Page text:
Funds and Investment Trusts
What are funds and investment trusts? Funds, whether active or passive, and investment trusts are the main types of investments available to UK investors.
Before choosing an investment, it’s worth identifying which investment options work best for you.
Investment products pool together different amounts of money from multiple individuals to make investments in the market. The goal is to increase the value of the investment and then share the rewards between the investors.
Investment products are broadly split according to how they operate.
A passive investment fund, known as an Exchange TradedFund or ETF, simply tracks a market,and is the cheapest way to invest. There’s no human decision in what the fund buys; it simply selects every asset within a specific market, meaning it won’t discriminate against good and bad investments, it will simply hold on to both.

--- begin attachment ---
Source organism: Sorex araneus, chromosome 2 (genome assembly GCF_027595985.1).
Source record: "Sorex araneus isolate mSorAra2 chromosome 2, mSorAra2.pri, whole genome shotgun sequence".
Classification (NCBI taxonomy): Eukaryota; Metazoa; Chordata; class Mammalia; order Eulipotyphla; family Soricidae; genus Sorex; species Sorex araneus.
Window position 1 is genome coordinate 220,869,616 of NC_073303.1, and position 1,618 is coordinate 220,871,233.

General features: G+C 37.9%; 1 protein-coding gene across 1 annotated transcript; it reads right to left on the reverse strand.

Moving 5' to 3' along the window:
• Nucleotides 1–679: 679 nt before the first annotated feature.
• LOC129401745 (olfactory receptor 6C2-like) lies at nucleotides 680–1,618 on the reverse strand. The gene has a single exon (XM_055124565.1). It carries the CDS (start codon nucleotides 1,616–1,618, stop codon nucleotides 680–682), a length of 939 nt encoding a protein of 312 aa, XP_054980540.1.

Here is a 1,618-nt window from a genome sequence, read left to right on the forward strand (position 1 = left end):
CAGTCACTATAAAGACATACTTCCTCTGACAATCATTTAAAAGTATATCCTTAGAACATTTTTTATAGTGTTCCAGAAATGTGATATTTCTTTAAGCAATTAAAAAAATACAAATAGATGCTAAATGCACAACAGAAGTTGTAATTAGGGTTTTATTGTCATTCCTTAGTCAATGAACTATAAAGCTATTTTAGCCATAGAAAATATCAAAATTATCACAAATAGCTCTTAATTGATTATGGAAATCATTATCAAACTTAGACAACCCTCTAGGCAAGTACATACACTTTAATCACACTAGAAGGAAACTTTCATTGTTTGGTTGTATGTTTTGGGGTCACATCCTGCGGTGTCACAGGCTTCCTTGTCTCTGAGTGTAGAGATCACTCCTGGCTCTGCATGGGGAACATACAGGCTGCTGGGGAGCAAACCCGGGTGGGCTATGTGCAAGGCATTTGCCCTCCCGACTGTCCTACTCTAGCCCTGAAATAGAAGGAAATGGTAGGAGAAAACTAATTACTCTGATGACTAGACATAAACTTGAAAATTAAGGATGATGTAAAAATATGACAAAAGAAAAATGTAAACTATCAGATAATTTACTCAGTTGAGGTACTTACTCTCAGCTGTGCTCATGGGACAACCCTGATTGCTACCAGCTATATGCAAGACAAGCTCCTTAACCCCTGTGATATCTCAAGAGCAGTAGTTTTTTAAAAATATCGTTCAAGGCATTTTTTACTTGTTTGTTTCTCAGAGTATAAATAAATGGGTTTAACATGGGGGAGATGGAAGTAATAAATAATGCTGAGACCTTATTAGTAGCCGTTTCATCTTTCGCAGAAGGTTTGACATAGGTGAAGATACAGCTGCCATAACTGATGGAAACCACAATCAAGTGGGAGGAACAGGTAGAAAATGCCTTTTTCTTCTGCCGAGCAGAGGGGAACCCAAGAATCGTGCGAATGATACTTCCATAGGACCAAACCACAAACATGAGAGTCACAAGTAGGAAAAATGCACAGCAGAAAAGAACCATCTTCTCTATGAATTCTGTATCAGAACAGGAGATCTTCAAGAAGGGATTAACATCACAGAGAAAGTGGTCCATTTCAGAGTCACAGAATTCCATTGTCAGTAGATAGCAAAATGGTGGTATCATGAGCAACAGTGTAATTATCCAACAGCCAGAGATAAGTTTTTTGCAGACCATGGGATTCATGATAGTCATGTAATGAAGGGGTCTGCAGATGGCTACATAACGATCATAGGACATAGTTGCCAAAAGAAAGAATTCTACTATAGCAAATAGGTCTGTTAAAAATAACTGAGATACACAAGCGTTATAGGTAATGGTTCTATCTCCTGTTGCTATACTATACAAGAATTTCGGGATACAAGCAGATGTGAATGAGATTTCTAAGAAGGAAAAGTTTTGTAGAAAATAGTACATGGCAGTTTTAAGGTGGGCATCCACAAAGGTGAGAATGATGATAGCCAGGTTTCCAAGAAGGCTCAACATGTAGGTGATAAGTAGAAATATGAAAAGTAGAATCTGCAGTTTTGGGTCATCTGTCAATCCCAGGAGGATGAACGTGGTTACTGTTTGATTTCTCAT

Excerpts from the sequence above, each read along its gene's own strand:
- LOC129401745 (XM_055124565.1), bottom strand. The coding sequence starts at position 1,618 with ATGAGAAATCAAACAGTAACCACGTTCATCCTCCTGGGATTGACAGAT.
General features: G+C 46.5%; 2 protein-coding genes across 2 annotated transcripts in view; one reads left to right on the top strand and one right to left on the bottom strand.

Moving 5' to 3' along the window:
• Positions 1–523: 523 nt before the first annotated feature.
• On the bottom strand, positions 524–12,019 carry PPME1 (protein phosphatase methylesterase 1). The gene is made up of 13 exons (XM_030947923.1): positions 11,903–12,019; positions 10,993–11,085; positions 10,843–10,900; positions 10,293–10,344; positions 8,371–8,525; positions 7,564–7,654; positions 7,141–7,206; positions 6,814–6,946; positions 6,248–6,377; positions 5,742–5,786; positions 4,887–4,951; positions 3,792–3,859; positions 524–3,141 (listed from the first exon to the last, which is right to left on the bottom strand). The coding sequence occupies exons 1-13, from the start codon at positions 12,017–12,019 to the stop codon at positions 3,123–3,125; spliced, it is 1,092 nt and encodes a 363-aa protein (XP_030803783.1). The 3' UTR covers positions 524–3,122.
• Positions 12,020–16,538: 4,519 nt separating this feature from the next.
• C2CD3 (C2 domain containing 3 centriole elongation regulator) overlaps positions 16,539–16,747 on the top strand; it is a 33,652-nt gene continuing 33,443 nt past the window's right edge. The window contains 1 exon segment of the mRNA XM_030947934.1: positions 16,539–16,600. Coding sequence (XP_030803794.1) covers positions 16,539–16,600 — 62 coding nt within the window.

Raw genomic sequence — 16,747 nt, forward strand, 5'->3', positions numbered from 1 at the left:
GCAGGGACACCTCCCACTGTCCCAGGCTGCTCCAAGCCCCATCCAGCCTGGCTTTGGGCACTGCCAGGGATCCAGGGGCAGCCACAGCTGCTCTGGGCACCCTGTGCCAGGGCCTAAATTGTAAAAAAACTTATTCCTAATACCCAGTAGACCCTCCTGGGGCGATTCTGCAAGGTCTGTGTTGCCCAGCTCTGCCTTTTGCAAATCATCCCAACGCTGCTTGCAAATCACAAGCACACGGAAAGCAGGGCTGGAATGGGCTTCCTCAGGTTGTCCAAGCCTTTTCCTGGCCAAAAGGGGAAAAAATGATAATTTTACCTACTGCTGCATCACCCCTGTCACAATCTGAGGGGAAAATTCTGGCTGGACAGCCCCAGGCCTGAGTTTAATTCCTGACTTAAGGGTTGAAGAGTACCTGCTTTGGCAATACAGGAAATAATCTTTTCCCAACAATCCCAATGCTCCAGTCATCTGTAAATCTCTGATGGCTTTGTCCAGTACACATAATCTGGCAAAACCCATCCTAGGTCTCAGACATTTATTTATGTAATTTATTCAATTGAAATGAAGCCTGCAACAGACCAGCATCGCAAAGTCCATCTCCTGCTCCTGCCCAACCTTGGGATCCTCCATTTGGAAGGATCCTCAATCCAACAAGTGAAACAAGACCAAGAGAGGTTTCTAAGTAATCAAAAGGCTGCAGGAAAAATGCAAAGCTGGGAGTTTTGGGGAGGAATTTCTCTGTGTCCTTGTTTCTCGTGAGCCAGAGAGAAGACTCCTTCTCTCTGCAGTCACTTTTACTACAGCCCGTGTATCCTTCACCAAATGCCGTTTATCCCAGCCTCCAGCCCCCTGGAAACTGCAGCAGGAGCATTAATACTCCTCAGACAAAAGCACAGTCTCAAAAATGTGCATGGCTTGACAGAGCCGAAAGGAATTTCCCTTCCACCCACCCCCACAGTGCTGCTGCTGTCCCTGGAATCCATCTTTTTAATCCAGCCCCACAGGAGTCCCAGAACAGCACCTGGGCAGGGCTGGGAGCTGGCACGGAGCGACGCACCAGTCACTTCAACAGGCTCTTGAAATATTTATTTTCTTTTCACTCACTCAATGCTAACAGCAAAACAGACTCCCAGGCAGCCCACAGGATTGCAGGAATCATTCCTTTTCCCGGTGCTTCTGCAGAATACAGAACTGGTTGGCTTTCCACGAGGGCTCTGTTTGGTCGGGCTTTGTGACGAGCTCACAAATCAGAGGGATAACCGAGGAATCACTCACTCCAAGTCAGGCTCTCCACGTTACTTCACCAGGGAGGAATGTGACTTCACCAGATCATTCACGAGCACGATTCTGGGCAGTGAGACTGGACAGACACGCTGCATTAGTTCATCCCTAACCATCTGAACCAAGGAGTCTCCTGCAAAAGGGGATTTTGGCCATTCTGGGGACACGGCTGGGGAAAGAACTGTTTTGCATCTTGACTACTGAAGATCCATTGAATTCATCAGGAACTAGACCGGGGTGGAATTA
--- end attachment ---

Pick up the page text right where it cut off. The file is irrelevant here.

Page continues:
Active investments products are managed by a professional fund manager, who will only select and buy shares in companies they deem to be particularly good investments. If conditions change, either with the individual companies or the wider economy, and these investment become less attractive, they may sell them and buy others. This responsive oversight means active funds generally incur higher fees, but with experienced fund managers comes the chance to outperform the overall market.
Within actively managed investment products there are two distinct types.
– Investment funds and
– Investment trusts
They mostly operate in the same way – by pooling together investors’ money to make investments – but there are a few key differences.
Aside from investment funds growing and shrinking much faster than investment trusts due to the way they raise money, investment trusts have three additional key features.
They have an independent board which will scrutinise all of the fund manager’s investments and offer strategic support where necessary.
They can borrow money, known as gearing, to make extra investments to boost returns, but these will also enhance loses in falling markets.
And they have a revenue reserve so that during the good years, when dividend returns a replentiful, they can set aside some money to top-up income paid out to investors in less successful periods.